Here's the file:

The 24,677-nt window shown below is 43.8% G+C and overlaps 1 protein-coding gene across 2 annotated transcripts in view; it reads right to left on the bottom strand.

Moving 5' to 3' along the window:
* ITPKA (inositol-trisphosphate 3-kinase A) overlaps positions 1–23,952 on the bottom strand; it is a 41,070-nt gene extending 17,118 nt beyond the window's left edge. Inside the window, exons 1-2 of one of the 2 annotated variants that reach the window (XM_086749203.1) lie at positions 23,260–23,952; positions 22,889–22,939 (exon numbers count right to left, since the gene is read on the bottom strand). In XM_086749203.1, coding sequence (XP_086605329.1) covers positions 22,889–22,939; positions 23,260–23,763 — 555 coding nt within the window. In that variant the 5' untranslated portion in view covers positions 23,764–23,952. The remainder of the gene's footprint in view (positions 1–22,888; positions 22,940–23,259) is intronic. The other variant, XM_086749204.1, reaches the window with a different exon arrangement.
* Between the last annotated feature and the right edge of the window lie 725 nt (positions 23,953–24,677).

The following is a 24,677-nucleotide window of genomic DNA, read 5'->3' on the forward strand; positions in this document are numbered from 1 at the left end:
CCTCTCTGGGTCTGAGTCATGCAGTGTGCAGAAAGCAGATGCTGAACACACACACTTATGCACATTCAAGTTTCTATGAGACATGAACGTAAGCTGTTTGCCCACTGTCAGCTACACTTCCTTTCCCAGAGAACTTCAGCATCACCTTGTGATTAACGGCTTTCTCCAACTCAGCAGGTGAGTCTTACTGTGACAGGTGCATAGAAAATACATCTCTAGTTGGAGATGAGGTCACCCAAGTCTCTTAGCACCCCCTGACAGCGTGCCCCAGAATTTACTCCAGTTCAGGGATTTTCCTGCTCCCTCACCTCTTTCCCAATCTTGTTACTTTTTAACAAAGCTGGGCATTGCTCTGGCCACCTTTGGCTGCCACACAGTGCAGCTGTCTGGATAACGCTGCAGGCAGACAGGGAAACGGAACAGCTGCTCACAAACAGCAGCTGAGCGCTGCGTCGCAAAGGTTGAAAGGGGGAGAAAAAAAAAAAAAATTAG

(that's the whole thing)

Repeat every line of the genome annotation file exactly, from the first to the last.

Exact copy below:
The 24,677-nt window shown below is 43.8% G+C and overlaps 1 protein-coding gene across 2 annotated transcripts in view; it reads right to left on the bottom strand.

Moving 5' to 3' along the window:
* ITPKA (inositol-trisphosphate 3-kinase A) overlaps positions 1–23,952 on the bottom strand; it is a 41,070-nt gene extending 17,118 nt beyond the window's left edge. Inside the window, exons 1-2 of one of the 2 annotated variants that reach the window (XM_086749203.1) lie at positions 23,260–23,952; positions 22,889–22,939 (exon numbers count right to left, since the gene is read on the bottom strand). In XM_086749203.1, coding sequence (XP_086605329.1) covers positions 22,889–22,939; positions 23,260–23,763 — 555 coding nt within the window. In that variant the 5' untranslated portion in view covers positions 23,764–23,952. The remainder of the gene's footprint in view (positions 1–22,888; positions 22,940–23,259) is intronic. The other variant, XM_086749204.1, reaches the window with a different exon arrangement.
* Between the last annotated feature and the right edge of the window lie 725 nt (positions 23,953–24,677).

The following is a 24,677-nucleotide window of genomic DNA, read 5'->3' on the forward strand; positions in this document are numbered from 1 at the left end:
CCTCTCTGGGTCTGAGTCATGCAGTGTGCAGAAAGCAGATGCTGAACACACACACTTATGCACATTCAAGTTTCTATGAGACATGAACGTAAGCTGTTTGCCCACTGTCAGCTACACTTCCTTTCCCAGAGAACTTCAGCATCACCTTGTGATTAACGGCTTTCTCCAACTCAGCAGGTGAGTCTTACTGTGACAGGTGCATAGAAAATACATCTCTAGTTGGAGATGAGGTCACCCAAGTCTCTTAGCACCCCCTGACAGCGTGCCCCAGAATTTACTCCAGTTCAGGGATTTTCCTGCTCCCTCACCTCTTTCCCAATCTTGTTACTTTTTAACAAAGCTGGGCATTGCTCTGGCCACCTTTGGCTGCCACACAGTGCAGCTGTCTGGATAACGCTGCAGGCAGACAGGGAAACGGAACAGCTGCTCACAAACAGCAGCTGAGCGCTGCGTCGCAAAGGTTGAAAGGGGGAGAAAAAAAAAAAAAATTAG